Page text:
Label run by Buraka Som Sistema. Funge Angolan dish, usually made from cornflour.

Unruly Angolan dance music.

Lisbon nightclub and home to Enchufada label parties.

Macacos do Chines
Crazy Portuguese hip-hop group.

Maria Caxuxa
Another great bar in Bairro Alto. Mini-Mercado Fridge-obsessed Lisbon nightspot.

Muamba de Galinha
An Angolan chicken and palm oil stew. Musicbox Lisbon’s premier venue.

Nubai café
Laidback bar in sunny Plaza Doctor Collado, Lisbon. Octapush Purveyors of awesome Portuguese club music.

One of Lisbon’s many suburbs, home to large Angolan community.

It’s depressingly true, but female musicians are often judged more on their aesthetic value than on their overriding musical abilities.

This is sometimes the unavoidable curse of our sex, but it is in no way immutable. Just look at Beth Ditto. Defying convention and putting two fingers up to those judgmental bastards, the ferocious front woman stormed back onto the scene earlier this year with Gossip’s fourth studio album, ‘Music For Men.’ And she didn’t disappoint.

This raucous American has certainly broken the mould in a number of ways, gaining widespread critical acclaim and oodles of respect for her talent as a chanteuse and not as a visual stimulant for the male libido. And she joins the stellar line-up of women who have this year made waves and pushed boundaries for the sake of music. Yes, 2009 has certainly been their time to shine.

With Karen O and her third album ‘It’s Blitz’ making it to the top of everyone’s list, she proved that she has the longevity required to make a serious mark in the Noughties hall of fame. And Speech Debelle’s modest Mercury win earned another point for us girls, as well as emphasising the rich variety of talent that exists out there in the feminine ether.
So, with established artists adding to their already sparkly repertoire and newer acts breaking through the frequently unyielding wall of the music industry, the fairer sex have done pretty well for themselves this year, it must be said.

Florence Welch

Since her 2008 release of ‘Kiss With A Fist’, Florence Welch has seduced a horde of infatuated fans and earned critical acclaim.

From winning the Critics Choice Award at the Brits in February this year, Florence released ‘Lungs’. The thirteen-track album sold over 100,000 copies in the UK and maintained a number two position in the Top 40 for five deserving weeks. Her debut showcased everything that we had hoped for from the twenty-three-year-old singer/songwriter.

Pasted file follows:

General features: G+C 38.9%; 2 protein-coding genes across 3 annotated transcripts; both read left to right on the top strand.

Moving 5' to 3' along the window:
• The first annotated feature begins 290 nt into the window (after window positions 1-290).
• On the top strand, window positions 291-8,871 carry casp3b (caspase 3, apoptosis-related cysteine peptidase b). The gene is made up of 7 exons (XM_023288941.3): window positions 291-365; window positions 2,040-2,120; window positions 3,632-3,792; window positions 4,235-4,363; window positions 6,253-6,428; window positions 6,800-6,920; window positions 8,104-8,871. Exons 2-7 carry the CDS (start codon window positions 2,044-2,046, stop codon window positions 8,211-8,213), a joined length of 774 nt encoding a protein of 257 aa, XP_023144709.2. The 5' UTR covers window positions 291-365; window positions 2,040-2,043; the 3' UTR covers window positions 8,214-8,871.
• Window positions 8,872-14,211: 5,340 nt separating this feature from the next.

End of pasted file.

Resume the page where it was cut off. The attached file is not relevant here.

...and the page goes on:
The clambering redhead is a hurricane of strength, vulnerability, self-assuredness and insecurity; an entirely addictive paradox.

Florence’s monumental vocals force out her infectious all-encompassing passion. That, underpinned by a gothic depth, effortlessly exudes her ability to articulate every pain your pitiful heart ever endured, but could never find the words to express.

The summer saw Florence shine doing what she does best to thousands of dry-shampooed, welly-toting festival-goers at Glastonbury, Reading and Leeds. Fearlessly mounting stage speakers and having the time of her life, she demonstrated to the adoring fans below exactly why she has come so far.
Now, with plans to perform in Australia and Japan in 2010, it looks like our homegrown indie sweetheart is set to spread her wonderfully deranged but entirely intoxicating tornado around the globe.

Words by Laura Routledge

Mica Levi

Mica Levi is a classically trained musician from Bow with a penchant for fashioning instruments from household objects. These ingenious contraptions range from a modified guitar with an attached hammer action or ‘chu’ to a CD rack-turned stringed vessel.

But this is not kids’ stuff. Trained at the Guildhall School of Music and Drama, Mica possesses the refined musical penache of a classical composer and plays violin to the standard of a Suzuki virtuoso. She wrote the first half of the Matthew Herbert-produced ‘Jewellery’ in her east London home before meeting The Shapes two years ago. Keen to expand her repertoire they formed a band, finished the album and were signed to Rough Trade.

And with their critically acclaimed debut narrowly missing a Mercury nomination by the skin of its teeth, it would seem that joining forces was a good move. “The album was definitely heading in a hip-hop direction initially,” says curly-haired urbanite Mica. “Teaming up with the band gave it a more solid sound. We wanted to combine electronic music and instrumentation with live recordings, breathing life into the electronic element and at the same time make the live outpourings seem more plastic.”

Beginning her career as a garage MC, Micachu’s first love was hip-hop. “Lauren Hill is definitely one of my female idols,” she gushes. “I have a lot of respect for Speech too; I just wish people were more aware of all the amazing female rappers out there.”

So, what will next year bring? “I‘ve been building this instrument that uses a rod to find the pitch on the strings. I’m constantly working on lots of different designs, as they don’t cost very much to make and it’s really fun to do. It helps you to approach writing music in a slightly different way each time and it definitely freshens up our sound.”

Words by April Welsh